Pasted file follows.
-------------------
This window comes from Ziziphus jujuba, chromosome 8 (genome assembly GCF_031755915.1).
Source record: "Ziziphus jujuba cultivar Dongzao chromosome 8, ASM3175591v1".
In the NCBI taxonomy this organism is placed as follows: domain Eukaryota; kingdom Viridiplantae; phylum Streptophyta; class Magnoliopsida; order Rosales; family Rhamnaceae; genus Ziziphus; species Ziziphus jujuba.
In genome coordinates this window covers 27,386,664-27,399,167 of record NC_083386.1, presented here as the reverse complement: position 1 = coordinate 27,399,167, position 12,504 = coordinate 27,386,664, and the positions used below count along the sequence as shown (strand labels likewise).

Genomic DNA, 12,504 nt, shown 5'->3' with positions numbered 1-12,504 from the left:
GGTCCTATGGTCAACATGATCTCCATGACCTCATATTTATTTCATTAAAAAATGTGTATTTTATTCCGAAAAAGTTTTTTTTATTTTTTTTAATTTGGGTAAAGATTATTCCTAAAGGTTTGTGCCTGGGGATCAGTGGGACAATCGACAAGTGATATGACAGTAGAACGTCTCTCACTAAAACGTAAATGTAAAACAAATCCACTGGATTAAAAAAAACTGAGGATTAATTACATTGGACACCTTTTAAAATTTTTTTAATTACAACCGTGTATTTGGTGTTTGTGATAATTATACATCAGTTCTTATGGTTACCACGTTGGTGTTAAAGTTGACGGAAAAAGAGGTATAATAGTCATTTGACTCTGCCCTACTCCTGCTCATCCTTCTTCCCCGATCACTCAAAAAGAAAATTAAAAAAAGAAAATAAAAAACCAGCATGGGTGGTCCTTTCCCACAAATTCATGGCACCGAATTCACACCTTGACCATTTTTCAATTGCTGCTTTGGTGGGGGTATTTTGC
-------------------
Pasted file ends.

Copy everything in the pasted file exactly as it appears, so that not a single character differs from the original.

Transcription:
This window comes from Ziziphus jujuba, chromosome 8 (genome assembly GCF_031755915.1).
Source record: "Ziziphus jujuba cultivar Dongzao chromosome 8, ASM3175591v1".
In the NCBI taxonomy this organism is placed as follows: domain Eukaryota; kingdom Viridiplantae; phylum Streptophyta; class Magnoliopsida; order Rosales; family Rhamnaceae; genus Ziziphus; species Ziziphus jujuba.
In genome coordinates this window covers 27,386,664-27,399,167 of record NC_083386.1, presented here as the reverse complement: position 1 = coordinate 27,399,167, position 12,504 = coordinate 27,386,664, and the positions used below count along the sequence as shown (strand labels likewise).

Genomic DNA, 12,504 nt, shown 5'->3' with positions numbered 1-12,504 from the left:
GGTCCTATGGTCAACATGATCTCCATGACCTCATATTTATTTCATTAAAAAATGTGTATTTTATTCCGAAAAAGTTTTTTTTATTTTTTTTAATTTGGGTAAAGATTATTCCTAAAGGTTTGTGCCTGGGGATCAGTGGGACAATCGACAAGTGATATGACAGTAGAACGTCTCTCACTAAAACGTAAATGTAAAACAAATCCACTGGATTAAAAAAAACTGAGGATTAATTACATTGGACACCTTTTAAAATTTTTTTAATTACAACCGTGTATTTGGTGTTTGTGATAATTATACATCAGTTCTTATGGTTACCACGTTGGTGTTAAAGTTGACGGAAAAAGAGGTATAATAGTCATTTGACTCTGCCCTACTCCTGCTCATCCTTCTTCCCCGATCACTCAAAAAGAAAATTAAAAAAAGAAAATAAAAAACCAGCATGGGTGGTCCTTTCCCACAAATTCATGGCACCGAATTCACACCTTGACCATTTTTCAATTGCTGCTTTGGTGGGGGTATTTTGC